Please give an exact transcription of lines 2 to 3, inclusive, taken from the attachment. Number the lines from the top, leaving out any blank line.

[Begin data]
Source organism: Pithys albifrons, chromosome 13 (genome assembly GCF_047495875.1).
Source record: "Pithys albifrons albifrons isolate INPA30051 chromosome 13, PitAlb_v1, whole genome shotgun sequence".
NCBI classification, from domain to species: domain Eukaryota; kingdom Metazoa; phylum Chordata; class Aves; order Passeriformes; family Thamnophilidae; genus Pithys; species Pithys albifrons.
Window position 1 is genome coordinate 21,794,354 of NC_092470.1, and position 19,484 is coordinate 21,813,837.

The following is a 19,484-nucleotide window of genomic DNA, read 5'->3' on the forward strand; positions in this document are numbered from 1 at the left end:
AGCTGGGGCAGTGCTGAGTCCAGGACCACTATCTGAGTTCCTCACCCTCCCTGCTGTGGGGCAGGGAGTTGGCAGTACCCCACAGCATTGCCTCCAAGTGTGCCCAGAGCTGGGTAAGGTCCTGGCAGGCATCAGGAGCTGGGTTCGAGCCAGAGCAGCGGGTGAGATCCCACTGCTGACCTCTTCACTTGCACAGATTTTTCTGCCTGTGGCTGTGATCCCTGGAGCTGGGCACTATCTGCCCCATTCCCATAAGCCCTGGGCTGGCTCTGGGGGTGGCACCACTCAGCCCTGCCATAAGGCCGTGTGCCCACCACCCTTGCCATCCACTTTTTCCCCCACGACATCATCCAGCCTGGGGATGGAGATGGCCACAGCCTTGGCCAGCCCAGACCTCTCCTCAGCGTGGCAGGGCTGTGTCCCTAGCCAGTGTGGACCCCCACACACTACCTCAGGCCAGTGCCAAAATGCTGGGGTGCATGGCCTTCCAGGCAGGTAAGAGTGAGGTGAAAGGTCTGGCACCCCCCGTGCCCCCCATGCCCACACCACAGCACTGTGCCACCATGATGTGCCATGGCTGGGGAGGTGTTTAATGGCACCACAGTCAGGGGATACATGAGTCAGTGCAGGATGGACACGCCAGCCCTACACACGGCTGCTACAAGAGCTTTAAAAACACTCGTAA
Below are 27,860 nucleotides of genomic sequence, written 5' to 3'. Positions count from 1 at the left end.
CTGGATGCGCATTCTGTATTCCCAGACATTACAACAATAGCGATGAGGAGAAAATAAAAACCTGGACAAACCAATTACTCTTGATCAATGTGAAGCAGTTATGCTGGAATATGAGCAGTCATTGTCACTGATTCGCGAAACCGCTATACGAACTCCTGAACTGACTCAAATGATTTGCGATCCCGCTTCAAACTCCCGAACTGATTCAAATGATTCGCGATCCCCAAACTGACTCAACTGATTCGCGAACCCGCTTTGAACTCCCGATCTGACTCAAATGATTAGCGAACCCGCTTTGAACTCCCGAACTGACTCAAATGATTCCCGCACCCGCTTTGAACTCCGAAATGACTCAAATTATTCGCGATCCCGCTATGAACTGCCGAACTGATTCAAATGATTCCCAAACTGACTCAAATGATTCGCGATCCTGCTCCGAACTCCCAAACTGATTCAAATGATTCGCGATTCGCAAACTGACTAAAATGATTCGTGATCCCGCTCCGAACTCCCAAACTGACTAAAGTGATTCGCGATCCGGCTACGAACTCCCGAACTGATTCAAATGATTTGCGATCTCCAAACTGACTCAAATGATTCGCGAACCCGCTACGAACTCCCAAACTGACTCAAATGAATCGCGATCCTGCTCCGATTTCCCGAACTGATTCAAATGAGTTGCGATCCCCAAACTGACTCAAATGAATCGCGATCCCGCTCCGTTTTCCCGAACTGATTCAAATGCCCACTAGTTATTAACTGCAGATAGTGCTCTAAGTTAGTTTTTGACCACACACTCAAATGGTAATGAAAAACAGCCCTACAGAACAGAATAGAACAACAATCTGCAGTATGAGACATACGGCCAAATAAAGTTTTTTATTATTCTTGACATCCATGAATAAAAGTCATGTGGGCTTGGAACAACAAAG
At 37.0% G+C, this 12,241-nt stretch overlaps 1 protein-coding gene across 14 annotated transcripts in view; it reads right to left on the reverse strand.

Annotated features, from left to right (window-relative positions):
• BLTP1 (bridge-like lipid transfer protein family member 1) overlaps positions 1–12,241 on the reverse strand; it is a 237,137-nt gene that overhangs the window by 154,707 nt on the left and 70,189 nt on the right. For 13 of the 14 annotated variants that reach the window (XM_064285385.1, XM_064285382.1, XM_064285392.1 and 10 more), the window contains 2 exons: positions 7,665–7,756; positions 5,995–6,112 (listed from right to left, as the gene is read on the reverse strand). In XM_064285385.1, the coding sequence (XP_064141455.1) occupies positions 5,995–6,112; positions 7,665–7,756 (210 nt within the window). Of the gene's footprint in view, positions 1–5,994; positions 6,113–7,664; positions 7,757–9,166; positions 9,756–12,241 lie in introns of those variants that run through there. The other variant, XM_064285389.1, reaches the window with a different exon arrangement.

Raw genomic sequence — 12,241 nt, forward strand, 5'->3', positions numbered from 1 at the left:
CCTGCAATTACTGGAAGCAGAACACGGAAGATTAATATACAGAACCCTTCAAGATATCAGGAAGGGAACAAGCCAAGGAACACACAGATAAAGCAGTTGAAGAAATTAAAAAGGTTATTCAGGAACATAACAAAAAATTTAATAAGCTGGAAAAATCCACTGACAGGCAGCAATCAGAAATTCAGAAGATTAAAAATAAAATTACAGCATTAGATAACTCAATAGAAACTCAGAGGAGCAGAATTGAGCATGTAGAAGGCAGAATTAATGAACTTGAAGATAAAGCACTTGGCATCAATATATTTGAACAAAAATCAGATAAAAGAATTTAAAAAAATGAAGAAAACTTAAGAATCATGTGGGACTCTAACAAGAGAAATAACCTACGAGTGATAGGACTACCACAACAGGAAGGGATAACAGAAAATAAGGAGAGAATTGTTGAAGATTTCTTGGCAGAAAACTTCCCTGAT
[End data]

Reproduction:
Source record: "Pithys albifrons albifrons isolate INPA30051 chromosome 13, PitAlb_v1, whole genome shotgun sequence".
NCBI classification, from domain to species: domain Eukaryota; kingdom Metazoa; phylum Chordata; class Aves; order Passeriformes; family Thamnophilidae; genus Pithys; species Pithys albifrons.